There is no triumphalism in Quigley’s treatment of the West, but it is comparable to Niall Ferguson’s Civilization: The West and the Rest, or several of Rodney Stark’s books such as How the West Won, not to mention Samuel Huntington’s body of work. Even without a pro-Western attitude, though, you’re not allowed to say such things today, unless it is done with the premise that the West’s success was due primarily to oppression and exploitation, and therefore was unjust and irredeemable. Someone might even use the word “deplorable.”

Quigley thought the West had been in “an Age of Conflict” since at least the late 19th century. Past such ages of conflict have experienced a rise in “irrationality,” which manifest themselves in “Religious organizations [that] no longer linked men to God but adopted diverse mundane purposes. Our intellectual theories no longer explained anything or made us at home in the universe. . . Our political organizations increased the burden of their demands on our time, energy, and wealth but provided with growing ineffectiveness the justice, public order, education, protection, or incidental amenities we had come to expect from them.” Does Bill Clinton perceive that cosmopolitan leftism is primarily responsible for this trend?

It is an open question at the end of Quigley’s book whether the West would once again reform and renew itself or whether this time the West would succumb and decay to the point that it is eventually knocked over by a more willful competing civilization. Islam wants to, and China might someday be capable. In the classroom Quigley was apparently more optimistic about America’s chances.  In 1992 Clinton said that As a student at Georgetown  . . . Carroll Quigley . . .  said to us that America was the greatest nation in history because our people had always believed in two things: that tomorrow can be better than today and that every one of us has a personal moral responsibility to make it so.”

But Quigley’s account is notably silent or weak on the importance of formal political and legal institutions and the role of statesmen, seemingly offering little of practical use for an ambitious young pol. Exactly how Quigley’s idiosyncratic teaching filled out Clinton’s political being remains murky. Maybe Quigley was just fun and interesting in the classroom, and had Clinton merely encountered the book instead of the man, nothing would have come of it. Or maybe he just confused Quigley with a lyricist for Fleetwood Mac: Don’t stop thinkin’ about tomorrow.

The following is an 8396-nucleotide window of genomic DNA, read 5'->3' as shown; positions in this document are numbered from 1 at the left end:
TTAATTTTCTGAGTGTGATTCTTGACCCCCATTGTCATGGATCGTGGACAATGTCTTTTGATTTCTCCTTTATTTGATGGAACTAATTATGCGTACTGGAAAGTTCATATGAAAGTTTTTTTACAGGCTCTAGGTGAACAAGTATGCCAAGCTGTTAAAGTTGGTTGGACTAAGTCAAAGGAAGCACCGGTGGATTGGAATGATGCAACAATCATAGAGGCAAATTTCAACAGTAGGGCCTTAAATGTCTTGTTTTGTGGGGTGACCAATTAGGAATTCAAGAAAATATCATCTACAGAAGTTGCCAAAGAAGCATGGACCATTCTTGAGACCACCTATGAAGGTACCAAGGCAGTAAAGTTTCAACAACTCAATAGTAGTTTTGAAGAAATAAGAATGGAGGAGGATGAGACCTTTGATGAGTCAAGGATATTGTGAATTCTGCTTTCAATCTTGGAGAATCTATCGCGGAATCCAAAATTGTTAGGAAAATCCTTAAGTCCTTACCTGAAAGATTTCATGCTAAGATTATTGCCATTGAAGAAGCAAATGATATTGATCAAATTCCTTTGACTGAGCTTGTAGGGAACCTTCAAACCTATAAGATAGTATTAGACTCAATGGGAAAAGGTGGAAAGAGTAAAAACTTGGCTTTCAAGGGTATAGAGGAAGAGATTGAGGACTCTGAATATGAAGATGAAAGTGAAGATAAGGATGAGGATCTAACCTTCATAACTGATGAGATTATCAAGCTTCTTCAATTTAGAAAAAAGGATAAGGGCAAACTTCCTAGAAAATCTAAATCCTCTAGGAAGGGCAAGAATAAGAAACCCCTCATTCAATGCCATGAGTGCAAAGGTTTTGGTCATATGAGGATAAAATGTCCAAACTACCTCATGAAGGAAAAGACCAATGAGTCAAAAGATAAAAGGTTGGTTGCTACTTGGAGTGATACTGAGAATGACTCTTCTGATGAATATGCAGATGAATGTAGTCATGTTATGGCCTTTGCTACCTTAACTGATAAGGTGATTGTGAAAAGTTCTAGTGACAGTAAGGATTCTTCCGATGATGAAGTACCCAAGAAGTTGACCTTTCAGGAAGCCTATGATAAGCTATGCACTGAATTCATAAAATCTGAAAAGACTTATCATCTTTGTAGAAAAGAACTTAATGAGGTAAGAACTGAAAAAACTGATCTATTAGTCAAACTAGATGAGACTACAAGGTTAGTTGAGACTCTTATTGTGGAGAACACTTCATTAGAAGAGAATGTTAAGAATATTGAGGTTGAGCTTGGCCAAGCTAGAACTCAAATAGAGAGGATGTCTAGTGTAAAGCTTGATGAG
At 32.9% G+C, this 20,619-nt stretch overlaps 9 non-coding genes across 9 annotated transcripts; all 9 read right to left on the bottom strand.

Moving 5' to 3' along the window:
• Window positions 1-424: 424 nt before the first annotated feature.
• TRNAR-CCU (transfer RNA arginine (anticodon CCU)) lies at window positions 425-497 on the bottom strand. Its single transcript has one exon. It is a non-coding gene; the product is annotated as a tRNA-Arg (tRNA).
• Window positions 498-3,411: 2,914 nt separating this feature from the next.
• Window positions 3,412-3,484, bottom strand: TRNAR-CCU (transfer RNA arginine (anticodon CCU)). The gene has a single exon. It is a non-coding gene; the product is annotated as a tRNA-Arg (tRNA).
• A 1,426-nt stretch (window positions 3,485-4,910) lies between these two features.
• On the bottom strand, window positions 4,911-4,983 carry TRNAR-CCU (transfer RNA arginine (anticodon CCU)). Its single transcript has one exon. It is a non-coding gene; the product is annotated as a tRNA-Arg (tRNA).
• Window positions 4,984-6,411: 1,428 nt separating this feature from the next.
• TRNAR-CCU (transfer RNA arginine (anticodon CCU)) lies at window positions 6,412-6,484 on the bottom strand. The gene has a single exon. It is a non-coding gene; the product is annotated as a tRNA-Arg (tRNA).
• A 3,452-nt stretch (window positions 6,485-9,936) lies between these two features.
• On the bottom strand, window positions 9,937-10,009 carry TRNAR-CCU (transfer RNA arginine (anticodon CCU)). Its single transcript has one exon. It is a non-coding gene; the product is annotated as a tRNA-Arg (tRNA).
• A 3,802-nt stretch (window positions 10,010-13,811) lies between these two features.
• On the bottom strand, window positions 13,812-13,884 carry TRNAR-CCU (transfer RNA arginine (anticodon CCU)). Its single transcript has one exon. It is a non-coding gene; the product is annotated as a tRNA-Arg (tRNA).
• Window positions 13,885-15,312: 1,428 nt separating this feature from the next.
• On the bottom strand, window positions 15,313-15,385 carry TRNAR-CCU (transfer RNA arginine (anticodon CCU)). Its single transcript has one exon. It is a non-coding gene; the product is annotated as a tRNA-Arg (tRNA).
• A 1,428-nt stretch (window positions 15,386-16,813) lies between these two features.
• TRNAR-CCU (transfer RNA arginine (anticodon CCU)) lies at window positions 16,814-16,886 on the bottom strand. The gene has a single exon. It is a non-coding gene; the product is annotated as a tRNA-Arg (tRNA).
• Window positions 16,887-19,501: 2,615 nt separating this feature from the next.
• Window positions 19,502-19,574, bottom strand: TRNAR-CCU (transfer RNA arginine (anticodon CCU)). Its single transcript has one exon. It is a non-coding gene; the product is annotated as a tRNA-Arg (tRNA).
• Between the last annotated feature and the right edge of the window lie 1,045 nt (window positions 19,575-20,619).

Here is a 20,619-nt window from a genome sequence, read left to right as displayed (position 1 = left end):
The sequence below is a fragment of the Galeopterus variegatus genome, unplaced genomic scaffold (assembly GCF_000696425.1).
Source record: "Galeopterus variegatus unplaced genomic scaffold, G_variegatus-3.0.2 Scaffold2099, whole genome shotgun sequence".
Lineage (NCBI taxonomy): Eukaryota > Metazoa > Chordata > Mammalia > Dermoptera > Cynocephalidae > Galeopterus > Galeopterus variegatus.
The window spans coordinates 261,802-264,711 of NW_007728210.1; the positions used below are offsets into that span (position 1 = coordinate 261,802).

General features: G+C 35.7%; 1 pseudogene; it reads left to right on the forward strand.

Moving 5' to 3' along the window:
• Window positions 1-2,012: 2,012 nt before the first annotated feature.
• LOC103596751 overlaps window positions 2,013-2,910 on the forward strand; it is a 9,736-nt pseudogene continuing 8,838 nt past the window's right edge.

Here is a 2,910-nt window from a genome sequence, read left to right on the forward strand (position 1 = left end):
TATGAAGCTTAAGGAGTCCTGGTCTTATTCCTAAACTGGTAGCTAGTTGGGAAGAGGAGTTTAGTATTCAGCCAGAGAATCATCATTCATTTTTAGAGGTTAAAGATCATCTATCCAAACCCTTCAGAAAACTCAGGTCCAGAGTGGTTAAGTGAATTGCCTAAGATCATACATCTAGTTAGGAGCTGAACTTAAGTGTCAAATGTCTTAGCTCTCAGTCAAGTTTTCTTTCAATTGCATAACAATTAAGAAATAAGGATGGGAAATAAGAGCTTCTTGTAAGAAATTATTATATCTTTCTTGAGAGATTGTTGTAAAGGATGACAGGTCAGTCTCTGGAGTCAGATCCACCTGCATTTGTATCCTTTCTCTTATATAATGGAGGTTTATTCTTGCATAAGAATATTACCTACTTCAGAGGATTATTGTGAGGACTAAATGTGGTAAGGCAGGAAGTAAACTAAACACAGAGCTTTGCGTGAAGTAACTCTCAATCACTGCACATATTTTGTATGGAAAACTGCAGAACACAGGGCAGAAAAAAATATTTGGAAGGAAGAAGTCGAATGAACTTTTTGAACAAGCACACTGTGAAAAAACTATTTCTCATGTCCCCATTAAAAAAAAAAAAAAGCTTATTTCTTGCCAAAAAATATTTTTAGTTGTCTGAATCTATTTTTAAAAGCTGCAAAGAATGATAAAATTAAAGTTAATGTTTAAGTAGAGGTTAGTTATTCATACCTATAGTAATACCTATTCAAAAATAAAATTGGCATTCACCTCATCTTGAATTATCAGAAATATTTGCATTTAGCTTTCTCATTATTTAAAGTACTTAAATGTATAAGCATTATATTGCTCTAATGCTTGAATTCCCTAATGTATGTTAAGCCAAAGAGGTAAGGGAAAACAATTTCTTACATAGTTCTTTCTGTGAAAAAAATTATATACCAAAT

Which brings us to the second of Clinton’s curious picks:

NY Times: If you had to recommend one book to a student of government, what would it be? 

Clinton: “Politics as a Vocation,” by Max Weber.

It is hard to imagine an analysis of history and politics more starkly different from Quigley than this notable work of Weber.

Let’s start with a minor quibble. “Politics as a Vocation” is not a book. It’s a long lecture Weber gave in January 1919, hard on the armistice of World War I when Germany was in a revolutionary situation, especially in Munich where the lecture was held and where several political assassinations had recently taken place. To be sure, the lecture is nearly 23,000 words long and is often printed in book form along with another famous Weber lecture from the time, “Science as a Vocation,” but it’s not quite a book. And it is a matter of some interest that Weber didn’t want to give this lecture, but did so at the insistence of his students and for some other complicated political reasons.

It is significant that in the very first sentence Weber declares that this lecture “will necessarily disappoint you,” suggesting that he was not going to tell students what to think or what to do, which is what his students wanted from him in that moment of high anxiety. Much of the essay is sobering if not morose. It is relentlessly hostile to the idealistic romanticism of modern politics, and ends with his famous paragraph about how “Politics is a strong and slow boring of hard boards.” Weber’s lecture would have made a depressing commencement address. 

There is a lot to be said about Weber, who seems ever so slowly to be receding from the pre-eminence he once held as a first-rank thinker of modernity. Despite his often turgid writing, I have always found Weber to be interesting and worthy of study for his honesty and openness that you don’t find in very many thinkers aligned on the left, and also for his defects. He was an atheist who nonetheless had great respect for religion and religious people; he was sympathetic to socialism but he knew that socialism was probably unworkable in practice, for reasons that anticipate some of Hayek’s later critique about the “fatal conceit” of perfect synoptic knowledge; he was a key figure in developing social science methodology but was uneasy about the fact-value distinction that arose from it; he was a theorist of why bureaucratic government was essential and necessary for modern government, but at the same time he acknowledged that it was really going to suck. (Those weren’t his literal words.) At some level Weber was genuinely concerned that replacing the statesman with the bureaucrat, and replacing ambition with “science,” wouldn’t work out very well, and this concern is the subject of both “Science as a Vocation” and “Politics as a Vocation.”